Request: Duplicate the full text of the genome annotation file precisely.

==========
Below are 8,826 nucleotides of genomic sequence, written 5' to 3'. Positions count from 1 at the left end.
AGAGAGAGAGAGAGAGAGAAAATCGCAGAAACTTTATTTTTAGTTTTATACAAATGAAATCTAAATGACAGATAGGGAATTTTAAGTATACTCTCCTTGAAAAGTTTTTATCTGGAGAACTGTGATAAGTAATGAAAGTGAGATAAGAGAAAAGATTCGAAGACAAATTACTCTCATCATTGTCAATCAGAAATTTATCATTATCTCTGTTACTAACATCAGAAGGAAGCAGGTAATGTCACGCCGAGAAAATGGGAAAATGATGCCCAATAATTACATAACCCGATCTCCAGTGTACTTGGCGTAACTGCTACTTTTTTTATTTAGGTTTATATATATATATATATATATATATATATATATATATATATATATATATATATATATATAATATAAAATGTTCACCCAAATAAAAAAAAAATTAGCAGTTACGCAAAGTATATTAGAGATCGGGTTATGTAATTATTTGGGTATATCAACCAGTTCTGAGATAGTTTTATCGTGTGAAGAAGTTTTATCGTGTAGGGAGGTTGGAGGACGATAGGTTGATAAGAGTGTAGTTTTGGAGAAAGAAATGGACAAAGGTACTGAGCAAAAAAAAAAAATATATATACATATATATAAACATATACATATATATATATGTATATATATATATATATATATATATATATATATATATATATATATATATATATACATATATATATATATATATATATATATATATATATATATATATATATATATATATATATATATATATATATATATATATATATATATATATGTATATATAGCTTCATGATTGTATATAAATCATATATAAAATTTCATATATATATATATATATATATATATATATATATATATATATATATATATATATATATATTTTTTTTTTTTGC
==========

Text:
Below are 8,826 nucleotides of genomic sequence, written 5' to 3'. Positions count from 1 at the left end.
AGAGAGAGAGAGAGAGAGAAAATCGCAGAAACTTTATTTTTAGTTTTATACAAATGAAATCTAAATGACAGATAGGGAATTTTAAGTATACTCTCCTTGAAAAGTTTTTATCTGGAGAACTGTGATAAGTAATGAAAGTGAGATAAGAGAAAAGATTCGAAGACAAATTACTCTCATCATTGTCAATCAGAAATTTATCATTATCTCTGTTACTAACATCAGAAGGAAGCAGGTAATGTCACGCCGAGAAAATGGGAAAATGATGCCCAATAATTACATAACCCGATCTCCAGTGTACTTGGCGTAACTGCTACTTTTTTTATTTAGGTTTATATATATATATATATATATATATATATATATATATATATATATATATATATATATATAATATAAAATGTTCACCCAAATAAAAAAAAAATTAGCAGTTACGCAAAGTATATTAGAGATCGGGTTATGTAATTATTTGGGTATATCAACCAGTTCTGAGATAGTTTTATCGTGTGAAGAAGTTTTATCGTGTAGGGAGGTTGGAGGACGATAGGTTGATAAGAGTGTAGTTTTGGAGAAAGAAATGGACAAAGGTACTGAGCAAAAAAAAAAAATATATATACATATATATAAACATATACATATATATATATGTATATATATATATATATATATATATATATATATATATATATATATATATATATACATATATATATATATATATATATATATATATATATATATATATATATATATATATATATATATATATATATATATATATATATATATATATGTATATATAGCTTCATGATTGTATATAAATCATATATAAAATTTCATATATATATATATATATATATATATATATATATATATATATATATATATATATATATATTTTTTTTTTTTGC